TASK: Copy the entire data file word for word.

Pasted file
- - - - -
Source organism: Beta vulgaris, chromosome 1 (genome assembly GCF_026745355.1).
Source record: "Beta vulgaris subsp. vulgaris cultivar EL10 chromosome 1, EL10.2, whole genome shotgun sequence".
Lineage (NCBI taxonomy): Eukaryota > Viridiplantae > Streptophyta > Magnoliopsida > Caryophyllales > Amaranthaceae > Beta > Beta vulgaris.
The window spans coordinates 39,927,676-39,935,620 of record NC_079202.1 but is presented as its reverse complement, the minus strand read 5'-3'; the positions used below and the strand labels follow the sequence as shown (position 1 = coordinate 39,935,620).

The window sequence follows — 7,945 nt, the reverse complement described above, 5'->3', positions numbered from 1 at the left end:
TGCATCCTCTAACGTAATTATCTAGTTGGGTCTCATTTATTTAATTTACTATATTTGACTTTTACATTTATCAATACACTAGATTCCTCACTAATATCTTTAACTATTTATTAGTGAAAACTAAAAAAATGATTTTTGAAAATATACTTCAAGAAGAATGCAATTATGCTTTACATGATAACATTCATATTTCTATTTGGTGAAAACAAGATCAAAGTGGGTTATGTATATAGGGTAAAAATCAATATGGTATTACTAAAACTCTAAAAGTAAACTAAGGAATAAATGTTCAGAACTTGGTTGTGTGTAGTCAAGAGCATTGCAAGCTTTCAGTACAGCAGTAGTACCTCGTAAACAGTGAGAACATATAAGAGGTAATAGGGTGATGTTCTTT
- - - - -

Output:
Source organism: Beta vulgaris, chromosome 1 (genome assembly GCF_026745355.1).
Source record: "Beta vulgaris subsp. vulgaris cultivar EL10 chromosome 1, EL10.2, whole genome shotgun sequence".
Lineage (NCBI taxonomy): Eukaryota > Viridiplantae > Streptophyta > Magnoliopsida > Caryophyllales > Amaranthaceae > Beta > Beta vulgaris.
The window spans coordinates 39,927,676-39,935,620 of record NC_079202.1 but is presented as its reverse complement, the minus strand read 5'-3'; the positions used below and the strand labels follow the sequence as shown (position 1 = coordinate 39,935,620).

The window sequence follows — 7,945 nt, the reverse complement described above, 5'->3', positions numbered from 1 at the left end:
TGCATCCTCTAACGTAATTATCTAGTTGGGTCTCATTTATTTAATTTACTATATTTGACTTTTACATTTATCAATACACTAGATTCCTCACTAATATCTTTAACTATTTATTAGTGAAAACTAAAAAAATGATTTTTGAAAATATACTTCAAGAAGAATGCAATTATGCTTTACATGATAACATTCATATTTCTATTTGGTGAAAACAAGATCAAAGTGGGTTATGTATATAGGGTAAAAATCAATATGGTATTACTAAAACTCTAAAAGTAAACTAAGGAATAAATGTTCAGAACTTGGTTGTGTGTAGTCAAGAGCATTGCAAGCTTTCAGTACAGCAGTAGTACCTCGTAAACAGTGAGAACATATAAGAGGTAATAGGGTGATGTTCTTT